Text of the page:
Neither type of dry yeast (active or instant) needs to be refrigerated as long as it is kept dry and sealed, as without moisture yeast cells just remain dormant. Instant yeast can maintain its qualities for up to a year even after it's been opened, as long as it is kept refrigerated.
Are different types of yeast interchangeable?
All yeast types contain the same single-cell organism and it acts the same once activated, so yes, all yeast types are fully interchangeable. If a recipe specifies an amount in fresh yeast, you can substitute it with dry yeast or instant yeast by converting it to appropriate quantities (use this yeast conversion calculator!). This goes the other way, too. If you have fresh baker's compressed yeast handy you can definitely replace active dry yeast or instant yeast in a recipe with it. See the yeast conversion examples below that cover the most commonly used conversions between yeast types and amounts found in baking recipes.
What about some people claiming fresh yeast being superior and producing better texture and flavor than the dry counterparts? While this myth has been around for some time, and even some professional chefs might subscribe to it, it really is all the same. Instead, the key to a richly flavored and delicious bread is to use less yeast and let the dough rise in a cooler environment for longer.
Yeast conversion matrix
The table chart below shows you the number you need to multiply or divide an amount of yeast of the type specified in the "Recipe amount" column to get the type of yeast in the other columns.
|Recipe is for||Convert recipe amount to|
|Fresh yeast||Active dry yeast||Instant yeast|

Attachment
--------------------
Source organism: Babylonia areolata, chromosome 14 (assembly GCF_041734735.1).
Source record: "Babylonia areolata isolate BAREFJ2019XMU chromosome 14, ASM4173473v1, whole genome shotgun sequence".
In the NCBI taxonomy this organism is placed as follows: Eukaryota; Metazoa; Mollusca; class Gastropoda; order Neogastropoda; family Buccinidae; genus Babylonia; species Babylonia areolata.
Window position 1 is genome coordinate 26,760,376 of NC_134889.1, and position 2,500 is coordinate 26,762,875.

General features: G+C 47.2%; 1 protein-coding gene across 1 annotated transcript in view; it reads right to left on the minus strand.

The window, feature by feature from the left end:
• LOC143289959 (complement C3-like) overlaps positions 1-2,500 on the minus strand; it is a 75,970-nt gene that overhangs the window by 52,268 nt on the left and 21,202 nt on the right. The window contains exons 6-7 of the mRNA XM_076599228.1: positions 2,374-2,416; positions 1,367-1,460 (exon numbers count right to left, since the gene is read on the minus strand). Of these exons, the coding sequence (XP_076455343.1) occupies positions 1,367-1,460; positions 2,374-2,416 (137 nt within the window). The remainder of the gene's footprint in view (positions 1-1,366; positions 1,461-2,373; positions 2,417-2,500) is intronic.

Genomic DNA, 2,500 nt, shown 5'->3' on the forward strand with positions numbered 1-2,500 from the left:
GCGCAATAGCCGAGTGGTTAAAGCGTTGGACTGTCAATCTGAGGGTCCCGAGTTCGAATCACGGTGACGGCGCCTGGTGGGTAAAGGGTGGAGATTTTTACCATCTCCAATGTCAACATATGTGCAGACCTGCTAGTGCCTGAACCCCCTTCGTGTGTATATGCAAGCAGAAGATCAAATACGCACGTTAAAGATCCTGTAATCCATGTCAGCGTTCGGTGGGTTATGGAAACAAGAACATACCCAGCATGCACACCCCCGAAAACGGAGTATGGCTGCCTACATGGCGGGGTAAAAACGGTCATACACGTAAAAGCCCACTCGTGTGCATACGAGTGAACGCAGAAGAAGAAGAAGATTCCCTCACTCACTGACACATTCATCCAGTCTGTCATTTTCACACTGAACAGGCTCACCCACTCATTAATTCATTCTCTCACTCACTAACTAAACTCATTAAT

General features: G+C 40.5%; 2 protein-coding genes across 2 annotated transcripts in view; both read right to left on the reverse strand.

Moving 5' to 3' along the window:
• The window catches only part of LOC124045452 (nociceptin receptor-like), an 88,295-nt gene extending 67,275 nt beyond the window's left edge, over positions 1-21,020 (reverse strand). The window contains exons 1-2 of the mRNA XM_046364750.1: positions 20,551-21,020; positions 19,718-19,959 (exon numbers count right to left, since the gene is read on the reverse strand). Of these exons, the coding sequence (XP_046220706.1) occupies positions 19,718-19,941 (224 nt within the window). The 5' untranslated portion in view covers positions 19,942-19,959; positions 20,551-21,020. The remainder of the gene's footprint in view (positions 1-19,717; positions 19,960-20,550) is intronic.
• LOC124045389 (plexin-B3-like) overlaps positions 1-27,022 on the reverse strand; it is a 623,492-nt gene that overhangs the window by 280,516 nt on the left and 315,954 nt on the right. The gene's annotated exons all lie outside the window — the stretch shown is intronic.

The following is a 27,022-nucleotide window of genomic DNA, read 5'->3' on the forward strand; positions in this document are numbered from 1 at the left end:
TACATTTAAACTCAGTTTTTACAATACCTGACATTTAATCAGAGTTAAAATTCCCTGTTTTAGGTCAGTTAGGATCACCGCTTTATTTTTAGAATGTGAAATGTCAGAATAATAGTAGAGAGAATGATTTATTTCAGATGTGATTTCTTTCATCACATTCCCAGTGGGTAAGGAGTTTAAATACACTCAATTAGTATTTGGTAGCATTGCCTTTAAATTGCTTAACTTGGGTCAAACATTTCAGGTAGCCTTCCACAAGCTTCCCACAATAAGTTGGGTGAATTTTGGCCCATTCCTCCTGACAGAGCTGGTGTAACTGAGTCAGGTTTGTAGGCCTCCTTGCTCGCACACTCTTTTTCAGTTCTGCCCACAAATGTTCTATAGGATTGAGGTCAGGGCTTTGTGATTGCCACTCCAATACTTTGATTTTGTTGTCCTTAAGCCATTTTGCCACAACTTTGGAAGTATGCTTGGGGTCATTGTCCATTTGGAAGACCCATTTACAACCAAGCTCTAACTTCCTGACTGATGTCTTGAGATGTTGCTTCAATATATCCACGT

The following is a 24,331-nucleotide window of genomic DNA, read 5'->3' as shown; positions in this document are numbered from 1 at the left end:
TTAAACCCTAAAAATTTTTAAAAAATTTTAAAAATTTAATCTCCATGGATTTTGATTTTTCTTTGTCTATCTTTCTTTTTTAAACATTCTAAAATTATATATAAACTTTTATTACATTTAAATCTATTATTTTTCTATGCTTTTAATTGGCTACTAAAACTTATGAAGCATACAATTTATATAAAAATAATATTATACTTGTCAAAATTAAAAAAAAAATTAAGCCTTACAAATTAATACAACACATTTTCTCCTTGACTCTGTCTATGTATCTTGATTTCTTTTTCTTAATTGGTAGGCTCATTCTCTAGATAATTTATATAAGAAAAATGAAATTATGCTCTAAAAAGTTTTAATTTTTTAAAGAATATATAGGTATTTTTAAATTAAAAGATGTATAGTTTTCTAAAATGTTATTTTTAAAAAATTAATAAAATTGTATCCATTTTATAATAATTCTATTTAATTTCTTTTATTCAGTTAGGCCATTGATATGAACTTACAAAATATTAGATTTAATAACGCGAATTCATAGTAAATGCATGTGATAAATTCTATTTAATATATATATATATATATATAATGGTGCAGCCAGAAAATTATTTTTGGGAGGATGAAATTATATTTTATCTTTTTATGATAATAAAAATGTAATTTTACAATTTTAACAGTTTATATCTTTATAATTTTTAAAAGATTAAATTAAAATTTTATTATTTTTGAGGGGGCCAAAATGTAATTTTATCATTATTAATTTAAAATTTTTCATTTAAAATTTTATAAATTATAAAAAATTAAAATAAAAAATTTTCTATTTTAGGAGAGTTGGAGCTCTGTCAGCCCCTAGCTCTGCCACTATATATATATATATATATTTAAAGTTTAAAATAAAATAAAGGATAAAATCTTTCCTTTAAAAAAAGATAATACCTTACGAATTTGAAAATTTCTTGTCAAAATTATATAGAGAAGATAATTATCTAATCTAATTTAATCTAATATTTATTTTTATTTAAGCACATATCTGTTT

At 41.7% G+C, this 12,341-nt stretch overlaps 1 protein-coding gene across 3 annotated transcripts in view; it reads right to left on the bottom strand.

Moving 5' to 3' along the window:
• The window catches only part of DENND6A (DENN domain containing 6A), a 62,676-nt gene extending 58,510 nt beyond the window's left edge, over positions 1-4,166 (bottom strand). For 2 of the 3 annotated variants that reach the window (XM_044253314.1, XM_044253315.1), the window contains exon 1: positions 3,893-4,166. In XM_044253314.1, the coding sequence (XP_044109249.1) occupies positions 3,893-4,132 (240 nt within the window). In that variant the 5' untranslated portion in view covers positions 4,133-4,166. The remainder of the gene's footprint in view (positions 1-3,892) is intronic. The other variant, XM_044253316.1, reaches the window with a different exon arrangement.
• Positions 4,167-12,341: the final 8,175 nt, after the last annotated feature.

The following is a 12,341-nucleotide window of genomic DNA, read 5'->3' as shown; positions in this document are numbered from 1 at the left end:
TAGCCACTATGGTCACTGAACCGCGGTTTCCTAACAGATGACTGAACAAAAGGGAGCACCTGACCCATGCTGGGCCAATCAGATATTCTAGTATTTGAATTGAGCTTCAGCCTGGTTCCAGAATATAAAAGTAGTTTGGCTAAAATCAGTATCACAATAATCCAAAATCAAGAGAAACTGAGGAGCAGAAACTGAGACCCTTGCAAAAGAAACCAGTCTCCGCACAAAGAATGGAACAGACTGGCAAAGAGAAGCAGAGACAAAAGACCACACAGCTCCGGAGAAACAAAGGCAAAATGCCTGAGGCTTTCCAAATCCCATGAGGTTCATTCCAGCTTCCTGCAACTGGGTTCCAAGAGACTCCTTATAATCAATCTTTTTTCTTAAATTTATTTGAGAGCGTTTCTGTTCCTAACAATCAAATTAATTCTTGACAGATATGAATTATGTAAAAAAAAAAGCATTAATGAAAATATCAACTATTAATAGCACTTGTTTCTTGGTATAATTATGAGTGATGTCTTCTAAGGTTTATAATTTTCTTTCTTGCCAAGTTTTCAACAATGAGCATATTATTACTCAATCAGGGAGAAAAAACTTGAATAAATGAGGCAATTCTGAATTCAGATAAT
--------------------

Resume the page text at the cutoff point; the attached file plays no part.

|Fresh yeast||-||Divide by 2||Divide by 3|
|Active dry yeast||Multiply by 2||-||Divide by 1.5|
|Instant yeast||Multiply by 3||Multiply by 1.5||-|
Importantly, the above universal conversion chart works for calculations in which both amounts of yeast are given in weight units such as grams (g) or ounces (oz). To convert to and from yeast amounts given in volume units such as tablespoons, teaspoons, or cups, one must first convert the input measurement to weight using the given yeast density, perform the conversion using the table, and then convert the resulting weight back into the desired volume measurement unit. This is where most other yeast conversion calculators get it wrong, so do not be surprised if results from this yeast converter differ from those obtained by other tools or charts. For example, 2 tablespoons of instant yeast do not equal 2 · 3 = 6 tablespoons of fresh yeast due to their different densities.
Fresh yeast to dry yeast conversion
It should be noted that if you are from the United States, then active dry yeast would be the most commonly available one to non-commercial bakers. However, instant dry yeast is typically more widely available in Europe.  Therefore, converting amounts of fresh yeast to active dry yeast would be a common task if you are in the U.S. whereas in Europe you would often need to convert fresh yeast to instant yeast. Here are some example yeast conversion calculations.